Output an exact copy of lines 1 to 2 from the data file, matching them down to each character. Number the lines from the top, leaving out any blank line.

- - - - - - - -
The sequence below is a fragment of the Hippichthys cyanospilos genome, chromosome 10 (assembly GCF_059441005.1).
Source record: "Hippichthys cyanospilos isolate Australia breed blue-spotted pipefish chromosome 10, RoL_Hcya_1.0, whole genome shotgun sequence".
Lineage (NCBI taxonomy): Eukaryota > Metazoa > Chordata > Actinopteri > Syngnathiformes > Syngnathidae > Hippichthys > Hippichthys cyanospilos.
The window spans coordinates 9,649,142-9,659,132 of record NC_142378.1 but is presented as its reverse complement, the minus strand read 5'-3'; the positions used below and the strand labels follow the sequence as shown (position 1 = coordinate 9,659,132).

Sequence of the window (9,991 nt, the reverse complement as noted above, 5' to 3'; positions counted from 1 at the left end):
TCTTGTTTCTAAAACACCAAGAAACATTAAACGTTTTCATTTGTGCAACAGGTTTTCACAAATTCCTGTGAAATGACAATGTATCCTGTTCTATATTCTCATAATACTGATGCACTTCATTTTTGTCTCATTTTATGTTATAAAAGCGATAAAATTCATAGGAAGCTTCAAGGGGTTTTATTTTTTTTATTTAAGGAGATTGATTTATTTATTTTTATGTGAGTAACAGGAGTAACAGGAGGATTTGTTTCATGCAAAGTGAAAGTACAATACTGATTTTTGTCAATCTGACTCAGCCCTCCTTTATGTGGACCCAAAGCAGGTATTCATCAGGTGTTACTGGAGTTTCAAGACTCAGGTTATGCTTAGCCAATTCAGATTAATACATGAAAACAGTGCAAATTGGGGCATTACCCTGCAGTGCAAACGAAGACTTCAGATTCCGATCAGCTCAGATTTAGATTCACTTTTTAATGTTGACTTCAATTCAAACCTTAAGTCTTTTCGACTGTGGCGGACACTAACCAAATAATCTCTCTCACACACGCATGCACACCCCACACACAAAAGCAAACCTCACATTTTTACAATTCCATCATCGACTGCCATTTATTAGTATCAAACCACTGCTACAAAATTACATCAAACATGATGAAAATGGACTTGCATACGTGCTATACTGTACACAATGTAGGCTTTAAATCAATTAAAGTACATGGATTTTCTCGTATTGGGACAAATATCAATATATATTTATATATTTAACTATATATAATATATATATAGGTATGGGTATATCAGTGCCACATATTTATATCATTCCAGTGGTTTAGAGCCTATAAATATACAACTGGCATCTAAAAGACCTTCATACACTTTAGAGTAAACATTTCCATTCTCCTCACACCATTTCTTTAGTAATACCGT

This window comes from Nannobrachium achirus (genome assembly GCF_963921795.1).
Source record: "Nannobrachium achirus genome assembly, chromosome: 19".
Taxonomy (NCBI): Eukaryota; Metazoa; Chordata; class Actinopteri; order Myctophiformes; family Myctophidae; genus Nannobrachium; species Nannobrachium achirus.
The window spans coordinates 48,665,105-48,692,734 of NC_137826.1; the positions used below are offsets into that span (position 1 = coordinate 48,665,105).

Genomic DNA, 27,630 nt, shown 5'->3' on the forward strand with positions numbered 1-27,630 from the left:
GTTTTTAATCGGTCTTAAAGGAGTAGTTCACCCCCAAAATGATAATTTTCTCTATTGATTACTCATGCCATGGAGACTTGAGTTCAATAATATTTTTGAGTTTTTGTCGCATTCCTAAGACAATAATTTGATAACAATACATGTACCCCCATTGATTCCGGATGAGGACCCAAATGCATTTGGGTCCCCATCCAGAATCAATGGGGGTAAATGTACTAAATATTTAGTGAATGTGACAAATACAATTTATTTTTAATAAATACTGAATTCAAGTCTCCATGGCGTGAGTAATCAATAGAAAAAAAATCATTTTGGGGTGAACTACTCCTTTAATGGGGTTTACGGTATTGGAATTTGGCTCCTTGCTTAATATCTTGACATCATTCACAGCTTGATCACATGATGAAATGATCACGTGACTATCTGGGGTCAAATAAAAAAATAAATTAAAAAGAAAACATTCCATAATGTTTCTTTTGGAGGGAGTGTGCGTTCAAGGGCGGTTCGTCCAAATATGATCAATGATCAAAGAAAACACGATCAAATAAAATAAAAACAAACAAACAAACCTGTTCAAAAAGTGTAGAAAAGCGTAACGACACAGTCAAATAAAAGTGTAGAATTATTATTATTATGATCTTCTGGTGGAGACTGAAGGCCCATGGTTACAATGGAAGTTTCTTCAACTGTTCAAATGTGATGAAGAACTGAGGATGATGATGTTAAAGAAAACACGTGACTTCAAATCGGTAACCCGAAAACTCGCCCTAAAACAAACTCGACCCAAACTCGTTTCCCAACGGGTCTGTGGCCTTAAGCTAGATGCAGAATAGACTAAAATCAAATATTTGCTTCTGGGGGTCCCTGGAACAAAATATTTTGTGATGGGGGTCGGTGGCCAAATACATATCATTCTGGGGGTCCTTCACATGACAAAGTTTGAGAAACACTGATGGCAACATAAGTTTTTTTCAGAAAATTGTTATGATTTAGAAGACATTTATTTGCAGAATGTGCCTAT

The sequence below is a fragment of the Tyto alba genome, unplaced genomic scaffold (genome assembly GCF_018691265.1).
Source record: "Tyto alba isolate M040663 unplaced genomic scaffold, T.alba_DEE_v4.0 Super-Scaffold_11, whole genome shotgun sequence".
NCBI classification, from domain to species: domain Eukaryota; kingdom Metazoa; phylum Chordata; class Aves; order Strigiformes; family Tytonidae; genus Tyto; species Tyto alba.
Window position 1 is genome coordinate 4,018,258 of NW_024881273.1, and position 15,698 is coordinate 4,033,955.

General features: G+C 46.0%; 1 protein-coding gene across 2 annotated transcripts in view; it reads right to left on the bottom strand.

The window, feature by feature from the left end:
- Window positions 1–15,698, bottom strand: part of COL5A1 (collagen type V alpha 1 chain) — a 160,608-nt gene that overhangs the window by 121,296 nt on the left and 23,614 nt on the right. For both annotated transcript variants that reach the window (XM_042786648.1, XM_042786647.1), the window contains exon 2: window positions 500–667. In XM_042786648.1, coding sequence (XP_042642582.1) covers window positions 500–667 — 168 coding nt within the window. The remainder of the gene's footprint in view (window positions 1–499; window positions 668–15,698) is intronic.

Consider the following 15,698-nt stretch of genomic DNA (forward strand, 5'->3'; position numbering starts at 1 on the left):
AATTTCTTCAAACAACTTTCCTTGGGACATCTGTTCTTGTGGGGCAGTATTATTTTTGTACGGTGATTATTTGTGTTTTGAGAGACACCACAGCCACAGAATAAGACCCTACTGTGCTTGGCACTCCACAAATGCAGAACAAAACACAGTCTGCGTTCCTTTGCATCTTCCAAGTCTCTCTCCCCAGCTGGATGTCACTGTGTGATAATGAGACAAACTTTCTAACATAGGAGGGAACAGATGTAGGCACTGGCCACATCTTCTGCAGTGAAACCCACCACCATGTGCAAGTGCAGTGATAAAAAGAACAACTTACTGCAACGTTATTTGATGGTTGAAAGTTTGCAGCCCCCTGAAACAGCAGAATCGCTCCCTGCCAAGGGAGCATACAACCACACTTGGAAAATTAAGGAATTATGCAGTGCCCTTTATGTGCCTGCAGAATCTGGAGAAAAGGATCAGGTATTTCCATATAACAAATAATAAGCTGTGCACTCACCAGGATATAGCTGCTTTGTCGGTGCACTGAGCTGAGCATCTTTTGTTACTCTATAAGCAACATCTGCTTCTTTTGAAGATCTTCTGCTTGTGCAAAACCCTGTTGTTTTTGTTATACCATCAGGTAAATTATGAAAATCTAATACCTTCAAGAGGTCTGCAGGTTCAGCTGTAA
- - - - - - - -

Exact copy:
The sequence below is a fragment of the Hippichthys cyanospilos genome, chromosome 10 (assembly GCF_059441005.1).
Source record: "Hippichthys cyanospilos isolate Australia breed blue-spotted pipefish chromosome 10, RoL_Hcya_1.0, whole genome shotgun sequence".